| United States. National Bureau of Standards - 1942 - 840 pages
...sugar solutions is based on the well-known principle of Archimedes that a body immersed in a liquid **is buoyed up by a force equal to the weight of the displaced liquid.** In making a determination, a glass sinker or bulb weighted with mercury is suspended from the arm of... | |
| 1956 - 40 pages
...use of standards of mass is the buoyancy or lifting effect of the air. A body immersed in any fluid **is buoyed up by a force equal to the weight of the displaced** fluid. Two bodies of equal mass, if placed one on each pan of an equal-arm balance, will balance each... | |
| Arthur Lalanne Kimball - 1911 - 710 pages
...iron instead of the liquid. Therefore when any object is wholly or partially immersed in a liquid it **is buoyed up by a force equal to the weight of the displaced liquid,** and the center of pressure is where the center of gravity of the submerged portion would be if it were... | |
| George Arthur Hoadley - 1913 - 554 pages
...law is called the Principle of Archimedes. It may be stated as follows : A body immersed in a liquid **is buoyed up by a force equal to the weight of the displaced liquid.** This tendency of a liquid to lift a submerged body is called its buoyancy, and depends in amount upon... | |
| University of Aberdeen - 1915 - 944 pages
...corresponding to any faulty reading h is h + ^- -• o2 — ft 11. Prove that a body immersed in a fluid **is buoyed up by a force equal to the weight of the displaced** fluid, acting vertically upwards through the centre of gravity of the displaced fluid. Determine the... | |
| Robert Andrews Millikan, Henry Gordon Gale, Willard R. Pyle - 1922 - 564 pages
...its bottom is equal to its own weight. But this upward force is alFIG. 17. Proof that a floating body **is buoyed up by a force equal to the weight of the displaced liquid** ways equal to the weight of the displaced liquid, that is, to the weight of the column of liquid mbch... | |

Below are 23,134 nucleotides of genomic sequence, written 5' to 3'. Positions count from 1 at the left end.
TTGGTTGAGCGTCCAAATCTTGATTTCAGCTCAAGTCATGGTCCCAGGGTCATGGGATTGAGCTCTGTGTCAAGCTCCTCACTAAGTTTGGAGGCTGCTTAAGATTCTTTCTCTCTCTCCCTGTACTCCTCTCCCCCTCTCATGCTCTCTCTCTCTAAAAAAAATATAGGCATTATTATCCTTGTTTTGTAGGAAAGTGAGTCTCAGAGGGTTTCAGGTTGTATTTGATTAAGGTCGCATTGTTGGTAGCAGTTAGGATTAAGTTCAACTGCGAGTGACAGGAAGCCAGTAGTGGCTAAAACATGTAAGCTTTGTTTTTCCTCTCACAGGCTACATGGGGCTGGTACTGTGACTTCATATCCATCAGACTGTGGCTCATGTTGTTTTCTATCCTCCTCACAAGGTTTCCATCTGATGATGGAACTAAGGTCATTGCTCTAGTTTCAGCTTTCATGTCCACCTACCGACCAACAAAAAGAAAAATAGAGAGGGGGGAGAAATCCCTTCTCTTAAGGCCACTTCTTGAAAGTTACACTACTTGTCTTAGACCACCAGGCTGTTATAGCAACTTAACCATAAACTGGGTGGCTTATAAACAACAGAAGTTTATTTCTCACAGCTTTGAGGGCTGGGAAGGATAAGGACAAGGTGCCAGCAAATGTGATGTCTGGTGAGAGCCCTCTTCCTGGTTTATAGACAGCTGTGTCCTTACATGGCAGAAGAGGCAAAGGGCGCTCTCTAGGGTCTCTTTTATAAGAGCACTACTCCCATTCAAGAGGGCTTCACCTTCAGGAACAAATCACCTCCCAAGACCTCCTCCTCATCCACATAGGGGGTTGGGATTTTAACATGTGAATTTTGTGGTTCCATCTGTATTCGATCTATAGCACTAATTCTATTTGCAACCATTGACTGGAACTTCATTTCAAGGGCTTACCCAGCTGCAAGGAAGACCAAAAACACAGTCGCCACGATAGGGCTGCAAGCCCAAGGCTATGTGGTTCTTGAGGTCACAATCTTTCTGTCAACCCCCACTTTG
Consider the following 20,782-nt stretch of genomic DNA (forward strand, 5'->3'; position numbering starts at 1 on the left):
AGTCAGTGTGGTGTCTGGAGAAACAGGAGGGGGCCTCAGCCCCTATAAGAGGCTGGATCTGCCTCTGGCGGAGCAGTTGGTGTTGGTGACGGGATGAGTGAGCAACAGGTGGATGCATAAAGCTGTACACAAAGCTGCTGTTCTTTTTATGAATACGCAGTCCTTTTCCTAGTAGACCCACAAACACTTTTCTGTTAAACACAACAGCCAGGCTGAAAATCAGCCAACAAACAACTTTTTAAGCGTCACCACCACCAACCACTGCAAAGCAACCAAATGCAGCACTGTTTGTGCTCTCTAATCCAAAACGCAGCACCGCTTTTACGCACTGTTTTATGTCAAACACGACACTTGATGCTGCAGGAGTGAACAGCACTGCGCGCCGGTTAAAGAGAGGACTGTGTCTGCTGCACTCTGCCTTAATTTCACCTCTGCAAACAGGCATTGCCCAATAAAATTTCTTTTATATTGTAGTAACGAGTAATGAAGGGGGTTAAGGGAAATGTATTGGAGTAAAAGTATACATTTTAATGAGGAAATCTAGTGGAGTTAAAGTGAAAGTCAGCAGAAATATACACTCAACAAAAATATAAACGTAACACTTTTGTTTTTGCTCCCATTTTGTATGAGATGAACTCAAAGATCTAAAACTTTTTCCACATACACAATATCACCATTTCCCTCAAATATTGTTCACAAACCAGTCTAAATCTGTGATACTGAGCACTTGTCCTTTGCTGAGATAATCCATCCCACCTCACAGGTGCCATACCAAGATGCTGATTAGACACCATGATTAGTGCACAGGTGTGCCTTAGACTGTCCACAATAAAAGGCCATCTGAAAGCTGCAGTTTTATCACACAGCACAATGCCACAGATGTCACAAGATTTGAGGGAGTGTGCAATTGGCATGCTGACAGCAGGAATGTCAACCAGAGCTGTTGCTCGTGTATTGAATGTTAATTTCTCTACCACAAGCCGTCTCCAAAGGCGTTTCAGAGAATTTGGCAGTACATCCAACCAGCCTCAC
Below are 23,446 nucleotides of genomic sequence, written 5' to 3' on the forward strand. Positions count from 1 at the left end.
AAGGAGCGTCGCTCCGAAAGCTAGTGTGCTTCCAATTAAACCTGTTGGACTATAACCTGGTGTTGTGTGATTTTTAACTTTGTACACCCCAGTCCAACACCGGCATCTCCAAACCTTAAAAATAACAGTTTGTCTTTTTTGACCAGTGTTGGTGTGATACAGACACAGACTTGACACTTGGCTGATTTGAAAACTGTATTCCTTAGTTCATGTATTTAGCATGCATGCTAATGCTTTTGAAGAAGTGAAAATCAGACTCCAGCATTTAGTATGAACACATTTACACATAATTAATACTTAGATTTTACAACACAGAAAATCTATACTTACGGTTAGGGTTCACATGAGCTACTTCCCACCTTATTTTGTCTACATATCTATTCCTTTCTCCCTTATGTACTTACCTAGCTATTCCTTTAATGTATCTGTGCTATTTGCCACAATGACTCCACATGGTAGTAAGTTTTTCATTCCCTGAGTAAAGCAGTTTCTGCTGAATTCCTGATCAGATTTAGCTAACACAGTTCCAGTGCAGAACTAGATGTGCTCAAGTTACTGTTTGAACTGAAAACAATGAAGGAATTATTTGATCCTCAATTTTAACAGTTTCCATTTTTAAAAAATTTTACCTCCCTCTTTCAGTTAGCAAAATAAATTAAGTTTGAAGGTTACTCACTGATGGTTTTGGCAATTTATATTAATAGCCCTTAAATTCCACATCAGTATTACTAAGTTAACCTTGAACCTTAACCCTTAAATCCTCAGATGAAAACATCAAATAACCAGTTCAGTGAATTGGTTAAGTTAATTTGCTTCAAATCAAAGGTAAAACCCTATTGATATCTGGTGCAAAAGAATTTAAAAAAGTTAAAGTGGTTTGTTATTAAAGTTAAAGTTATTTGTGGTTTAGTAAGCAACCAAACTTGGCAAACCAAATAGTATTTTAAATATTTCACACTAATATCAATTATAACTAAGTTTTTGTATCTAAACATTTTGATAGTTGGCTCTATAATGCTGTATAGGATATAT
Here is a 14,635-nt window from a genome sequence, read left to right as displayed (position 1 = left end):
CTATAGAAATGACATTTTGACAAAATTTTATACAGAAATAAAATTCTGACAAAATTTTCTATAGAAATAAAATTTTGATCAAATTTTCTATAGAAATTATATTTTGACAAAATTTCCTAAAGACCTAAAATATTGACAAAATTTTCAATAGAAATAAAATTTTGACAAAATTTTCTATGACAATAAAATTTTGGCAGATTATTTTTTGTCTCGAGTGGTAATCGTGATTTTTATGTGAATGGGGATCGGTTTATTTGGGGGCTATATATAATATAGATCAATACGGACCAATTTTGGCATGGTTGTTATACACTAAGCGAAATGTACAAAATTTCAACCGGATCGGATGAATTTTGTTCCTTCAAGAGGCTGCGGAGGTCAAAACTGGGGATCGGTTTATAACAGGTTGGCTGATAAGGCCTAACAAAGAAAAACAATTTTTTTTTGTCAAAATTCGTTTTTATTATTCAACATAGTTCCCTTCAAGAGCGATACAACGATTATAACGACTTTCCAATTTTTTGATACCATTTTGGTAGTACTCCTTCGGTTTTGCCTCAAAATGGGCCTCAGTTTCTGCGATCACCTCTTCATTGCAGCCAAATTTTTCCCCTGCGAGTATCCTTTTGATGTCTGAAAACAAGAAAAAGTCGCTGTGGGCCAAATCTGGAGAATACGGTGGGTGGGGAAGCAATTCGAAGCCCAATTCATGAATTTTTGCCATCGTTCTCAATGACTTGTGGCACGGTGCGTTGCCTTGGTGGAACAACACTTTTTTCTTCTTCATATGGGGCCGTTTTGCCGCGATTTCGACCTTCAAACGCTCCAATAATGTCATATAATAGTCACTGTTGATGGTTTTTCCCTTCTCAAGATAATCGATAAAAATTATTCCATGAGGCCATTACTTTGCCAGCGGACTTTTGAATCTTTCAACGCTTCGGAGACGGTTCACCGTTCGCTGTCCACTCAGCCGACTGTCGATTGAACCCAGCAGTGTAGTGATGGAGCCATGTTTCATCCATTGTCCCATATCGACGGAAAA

| Harold Athelstane Fales - 1925 - 518 pages
...has the greater volume, because by the principle of Archimedes an object totally immersed in a fluid7 **is buoyed up by a force equal to the weight of the displaced** fluid. In order to fix this idea with greater definiteness, let us consider the weighing of a liter... | |
| Harry Emmons Hammond - 1926 - 132 pages
...hand so that it nearly reaches the bottom. According to Archimedes ' principle, the thermometer is now **buoyed up by a force equal to the weight of the displaced** water and, conversely, the water is pushed down .by an equal force, so some additional weight must... | |
| Robert Andrews Millikan, Henry Gordon Gale - 1927 - 634 pages
...body which floats has lost its whole weight (see opposite page). FIG. 21. Proof that a floating body **is buoyed up by a force equal to the weight of the displaced liquid** I ir compressors • — "i/ am/ hllastanks THE DETAILS OF A SUBMARINE The submarine, one of the newest... | |
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